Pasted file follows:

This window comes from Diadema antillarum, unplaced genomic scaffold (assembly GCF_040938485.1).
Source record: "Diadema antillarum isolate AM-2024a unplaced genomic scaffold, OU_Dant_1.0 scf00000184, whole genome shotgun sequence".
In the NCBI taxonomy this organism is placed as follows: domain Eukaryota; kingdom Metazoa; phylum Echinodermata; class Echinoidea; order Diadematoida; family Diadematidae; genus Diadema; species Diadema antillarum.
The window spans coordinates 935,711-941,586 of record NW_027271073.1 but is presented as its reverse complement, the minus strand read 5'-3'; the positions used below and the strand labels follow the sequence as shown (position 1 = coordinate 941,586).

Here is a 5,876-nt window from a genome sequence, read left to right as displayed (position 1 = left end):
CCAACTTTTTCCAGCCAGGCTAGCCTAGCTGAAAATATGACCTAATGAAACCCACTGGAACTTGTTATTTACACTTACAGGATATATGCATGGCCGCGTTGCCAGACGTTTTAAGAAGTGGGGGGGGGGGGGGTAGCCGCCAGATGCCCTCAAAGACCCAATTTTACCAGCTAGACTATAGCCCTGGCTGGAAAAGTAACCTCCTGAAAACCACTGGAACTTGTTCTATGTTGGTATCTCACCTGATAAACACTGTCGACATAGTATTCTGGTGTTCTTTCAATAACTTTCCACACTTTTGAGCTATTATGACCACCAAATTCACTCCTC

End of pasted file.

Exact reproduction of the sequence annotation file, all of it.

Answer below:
This window comes from Diadema antillarum, unplaced genomic scaffold (assembly GCF_040938485.1).
Source record: "Diadema antillarum isolate AM-2024a unplaced genomic scaffold, OU_Dant_1.0 scf00000184, whole genome shotgun sequence".
In the NCBI taxonomy this organism is placed as follows: domain Eukaryota; kingdom Metazoa; phylum Echinodermata; class Echinoidea; order Diadematoida; family Diadematidae; genus Diadema; species Diadema antillarum.
The window spans coordinates 935,711-941,586 of record NW_027271073.1 but is presented as its reverse complement, the minus strand read 5'-3'; the positions used below and the strand labels follow the sequence as shown (position 1 = coordinate 941,586).

Here is a 5,876-nt window from a genome sequence, read left to right as displayed (position 1 = left end):
CCAACTTTTTCCAGCCAGGCTAGCCTAGCTGAAAATATGACCTAATGAAACCCACTGGAACTTGTTATTTACACTTACAGGATATATGCATGGCCGCGTTGCCAGACGTTTTAAGAAGTGGGGGGGGGGGGGGTAGCCGCCAGATGCCCTCAAAGACCCAATTTTACCAGCTAGACTATAGCCCTGGCTGGAAAAGTAACCTCCTGAAAACCACTGGAACTTGTTCTATGTTGGTATCTCACCTGATAAACACTGTCGACATAGTATTCTGGTGTTCTTTCAATAACTTTCCACACTTTTGAGCTATTATGACCACCAAATTCACTCCTC